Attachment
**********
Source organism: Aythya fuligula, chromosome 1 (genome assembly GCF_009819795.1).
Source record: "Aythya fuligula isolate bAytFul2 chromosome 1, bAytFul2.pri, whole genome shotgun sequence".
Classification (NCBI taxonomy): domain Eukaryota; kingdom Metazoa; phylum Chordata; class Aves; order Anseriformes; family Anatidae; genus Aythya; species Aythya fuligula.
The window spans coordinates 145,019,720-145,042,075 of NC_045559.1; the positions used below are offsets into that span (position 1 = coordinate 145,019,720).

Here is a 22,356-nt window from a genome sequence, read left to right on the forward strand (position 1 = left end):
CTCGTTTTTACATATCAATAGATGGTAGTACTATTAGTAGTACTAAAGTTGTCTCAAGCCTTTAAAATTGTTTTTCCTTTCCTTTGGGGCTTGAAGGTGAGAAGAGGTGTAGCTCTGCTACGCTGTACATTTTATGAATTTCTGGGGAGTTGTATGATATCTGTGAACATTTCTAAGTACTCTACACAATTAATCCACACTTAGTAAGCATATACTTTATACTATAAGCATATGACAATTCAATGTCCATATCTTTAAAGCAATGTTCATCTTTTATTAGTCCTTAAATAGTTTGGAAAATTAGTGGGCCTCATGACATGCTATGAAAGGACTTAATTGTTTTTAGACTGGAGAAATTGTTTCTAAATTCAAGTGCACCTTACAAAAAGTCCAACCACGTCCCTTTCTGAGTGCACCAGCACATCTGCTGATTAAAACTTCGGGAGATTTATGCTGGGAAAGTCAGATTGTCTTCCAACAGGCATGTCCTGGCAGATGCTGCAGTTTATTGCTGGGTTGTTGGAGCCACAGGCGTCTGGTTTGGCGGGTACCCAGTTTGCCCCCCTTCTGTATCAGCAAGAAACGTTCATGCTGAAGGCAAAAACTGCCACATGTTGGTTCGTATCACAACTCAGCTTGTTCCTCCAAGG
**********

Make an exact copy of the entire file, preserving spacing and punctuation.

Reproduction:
Source organism: Aythya fuligula, chromosome 1 (genome assembly GCF_009819795.1).
Source record: "Aythya fuligula isolate bAytFul2 chromosome 1, bAytFul2.pri, whole genome shotgun sequence".
Classification (NCBI taxonomy): domain Eukaryota; kingdom Metazoa; phylum Chordata; class Aves; order Anseriformes; family Anatidae; genus Aythya; species Aythya fuligula.
The window spans coordinates 145,019,720-145,042,075 of NC_045559.1; the positions used below are offsets into that span (position 1 = coordinate 145,019,720).

Here is a 22,356-nt window from a genome sequence, read left to right on the forward strand (position 1 = left end):
CTCGTTTTTACATATCAATAGATGGTAGTACTATTAGTAGTACTAAAGTTGTCTCAAGCCTTTAAAATTGTTTTTCCTTTCCTTTGGGGCTTGAAGGTGAGAAGAGGTGTAGCTCTGCTACGCTGTACATTTTATGAATTTCTGGGGAGTTGTATGATATCTGTGAACATTTCTAAGTACTCTACACAATTAATCCACACTTAGTAAGCATATACTTTATACTATAAGCATATGACAATTCAATGTCCATATCTTTAAAGCAATGTTCATCTTTTATTAGTCCTTAAATAGTTTGGAAAATTAGTGGGCCTCATGACATGCTATGAAAGGACTTAATTGTTTTTAGACTGGAGAAATTGTTTCTAAATTCAAGTGCACCTTACAAAAAGTCCAACCACGTCCCTTTCTGAGTGCACCAGCACATCTGCTGATTAAAACTTCGGGAGATTTATGCTGGGAAAGTCAGATTGTCTTCCAACAGGCATGTCCTGGCAGATGCTGCAGTTTATTGCTGGGTTGTTGGAGCCACAGGCGTCTGGTTTGGCGGGTACCCAGTTTGCCCCCCTTCTGTATCAGCAAGAAACGTTCATGCTGAAGGCAAAAACTGCCACATGTTGGTTCGTATCACAACTCAGCTTGTTCCTCCAAGG